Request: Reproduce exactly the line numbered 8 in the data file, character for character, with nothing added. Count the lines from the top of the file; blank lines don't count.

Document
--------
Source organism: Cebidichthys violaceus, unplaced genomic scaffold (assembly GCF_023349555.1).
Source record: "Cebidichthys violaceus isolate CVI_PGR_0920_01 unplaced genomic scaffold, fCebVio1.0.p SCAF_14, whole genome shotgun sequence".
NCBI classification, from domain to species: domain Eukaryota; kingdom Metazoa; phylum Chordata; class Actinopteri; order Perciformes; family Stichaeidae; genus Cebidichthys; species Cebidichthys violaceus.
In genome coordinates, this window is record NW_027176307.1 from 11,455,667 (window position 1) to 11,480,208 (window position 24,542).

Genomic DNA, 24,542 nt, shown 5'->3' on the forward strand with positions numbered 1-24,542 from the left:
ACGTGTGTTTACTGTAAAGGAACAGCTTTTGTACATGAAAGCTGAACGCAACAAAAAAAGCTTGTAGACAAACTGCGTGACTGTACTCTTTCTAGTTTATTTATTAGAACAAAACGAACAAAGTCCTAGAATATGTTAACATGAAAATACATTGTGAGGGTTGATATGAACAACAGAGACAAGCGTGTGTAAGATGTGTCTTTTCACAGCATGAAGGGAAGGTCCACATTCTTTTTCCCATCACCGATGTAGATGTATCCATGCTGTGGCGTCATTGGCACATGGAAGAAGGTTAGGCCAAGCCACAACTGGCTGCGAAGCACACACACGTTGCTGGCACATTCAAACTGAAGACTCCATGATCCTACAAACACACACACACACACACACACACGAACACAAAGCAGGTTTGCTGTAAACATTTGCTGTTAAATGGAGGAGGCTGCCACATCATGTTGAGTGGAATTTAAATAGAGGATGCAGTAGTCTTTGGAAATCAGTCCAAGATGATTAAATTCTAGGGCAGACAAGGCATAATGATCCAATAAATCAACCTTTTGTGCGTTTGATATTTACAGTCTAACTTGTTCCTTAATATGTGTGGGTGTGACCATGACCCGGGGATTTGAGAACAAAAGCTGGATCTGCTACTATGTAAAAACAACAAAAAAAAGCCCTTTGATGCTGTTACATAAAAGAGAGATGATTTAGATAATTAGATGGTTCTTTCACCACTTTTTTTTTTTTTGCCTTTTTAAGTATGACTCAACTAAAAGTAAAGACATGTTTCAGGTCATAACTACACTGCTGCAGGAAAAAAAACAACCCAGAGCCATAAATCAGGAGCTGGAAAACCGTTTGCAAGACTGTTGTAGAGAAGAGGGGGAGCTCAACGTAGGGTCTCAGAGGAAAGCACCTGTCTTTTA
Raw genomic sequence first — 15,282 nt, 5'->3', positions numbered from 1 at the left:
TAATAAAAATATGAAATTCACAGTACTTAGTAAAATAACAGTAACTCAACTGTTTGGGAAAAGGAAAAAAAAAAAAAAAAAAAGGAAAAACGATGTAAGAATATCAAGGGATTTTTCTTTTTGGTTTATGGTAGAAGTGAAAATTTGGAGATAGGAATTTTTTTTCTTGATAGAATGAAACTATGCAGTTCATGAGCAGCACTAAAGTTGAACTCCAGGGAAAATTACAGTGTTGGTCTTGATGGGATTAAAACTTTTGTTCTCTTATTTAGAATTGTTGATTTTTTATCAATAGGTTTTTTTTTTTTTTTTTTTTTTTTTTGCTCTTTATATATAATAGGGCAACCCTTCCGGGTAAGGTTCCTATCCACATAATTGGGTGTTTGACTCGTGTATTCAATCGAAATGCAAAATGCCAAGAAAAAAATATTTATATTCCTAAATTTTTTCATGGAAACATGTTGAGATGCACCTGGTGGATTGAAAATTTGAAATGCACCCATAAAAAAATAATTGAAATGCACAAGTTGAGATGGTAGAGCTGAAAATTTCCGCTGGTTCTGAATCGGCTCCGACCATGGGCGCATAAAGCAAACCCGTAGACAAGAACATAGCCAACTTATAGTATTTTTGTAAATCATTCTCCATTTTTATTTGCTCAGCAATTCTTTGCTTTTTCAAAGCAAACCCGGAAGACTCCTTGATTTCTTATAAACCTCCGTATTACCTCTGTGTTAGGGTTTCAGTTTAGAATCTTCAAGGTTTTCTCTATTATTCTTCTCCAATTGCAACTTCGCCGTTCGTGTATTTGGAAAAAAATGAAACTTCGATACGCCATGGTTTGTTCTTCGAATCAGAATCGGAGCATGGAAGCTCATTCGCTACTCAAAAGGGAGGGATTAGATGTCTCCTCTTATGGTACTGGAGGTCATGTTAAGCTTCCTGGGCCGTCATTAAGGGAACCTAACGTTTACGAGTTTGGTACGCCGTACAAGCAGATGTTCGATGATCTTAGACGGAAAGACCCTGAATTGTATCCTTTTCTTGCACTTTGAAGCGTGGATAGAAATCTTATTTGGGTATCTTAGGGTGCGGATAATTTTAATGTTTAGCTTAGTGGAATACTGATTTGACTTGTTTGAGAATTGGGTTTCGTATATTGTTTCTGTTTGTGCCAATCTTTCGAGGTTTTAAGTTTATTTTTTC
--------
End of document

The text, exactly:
TAATAAAAATATGAAATTCACAGTACTTAGTAAAATAACAGTAACTCAACTGTTTGGGAAAAGGAAAAAAAAAAAAAAAAAAAGGAAAAACGATGTAAGAATATCAAGGGATTTTTCTTTTTGGTTTATGGTAGAAGTGAAAATTTGGAGATAGGAATTTTTTTTCTTGATAGAATGAAACTATGCAGTTCATGAGCAGCACTAAAGTTGAACTCCAGGGAAAATTACAGTGTTGGTCTTGATGGGATTAAAACTTTTGTTCTCTTATTTAGAATTGTTGATTTTTTATCAATAGGTTTTTTTTTTTTTTTTTTTTTTTTTTGCTCTTTATATATAATAGGGCAACCCTTCCGGGTAAGGTTCCTATCCACATAATTGGGTGTTTGACTCGTGTATTCAATCGAAATGCAAAATGCCAAGAAAAAAATATTTATATTCCTAAATTTTTTCATGGAAACATGTTGAGATGCACCTGGTGGATTGAAAATTTGAAATGCACCCATAAAAAAATAATTGAAATGCACAAGTTGAGATGGTAGAGCTGAAAATTTCCGCTGGTTCTGAATCGGCTCCGACCATGGGCGCATAAAGCAAACCCGTAGACAAGAACATAGCCAACTTATAGTATTTTTGTAAATCATTCTCCATTTTTATTTGCTCAGCAATTCTTTGCTTTTTCAAAGCAAACCCGGAAGACTCCTTGATTTCTTATAAACCTCCGTATTACCTCTGTGTTAGGGTTTCAGTTTAGAATCTTCAAGGTTTTCTCTATTATTCTTCTCCAATTGCAACTTCGCCGTTCGTGTATTTGGAAAAAAATGAAACTTCGATACGCCATGGTTTGTTCTTCGAATCAGAATCGGAGCATGGAAGCTCATTCGCTACTCAAAAGGGAGGGATTAGATGTCTCCTCTTATGGTACTGGAGGTCATGTTAAGCTTCCTGGGCCGTCATTAAGGGAACCTAACGTTTACGAGTTTGGTACGCCGTACAAGCAGATGTTCGATGATCTTAGACGGAAAGACCCTGAATTGTATCCTTTTCTTGCACTTTGAAGCGTGGATAGAAATCTTATTTGGGTATCTTAGGGTGCGGATAATTTTAATGTTTAGCTTAGTGGAATACTGATTTGACTTGTTTGAGAATTGGGTTTCGTATATTGTTTCTGTTTGTGCCAATCTTTCGAGGTTTTAAGTTTATTTTTTC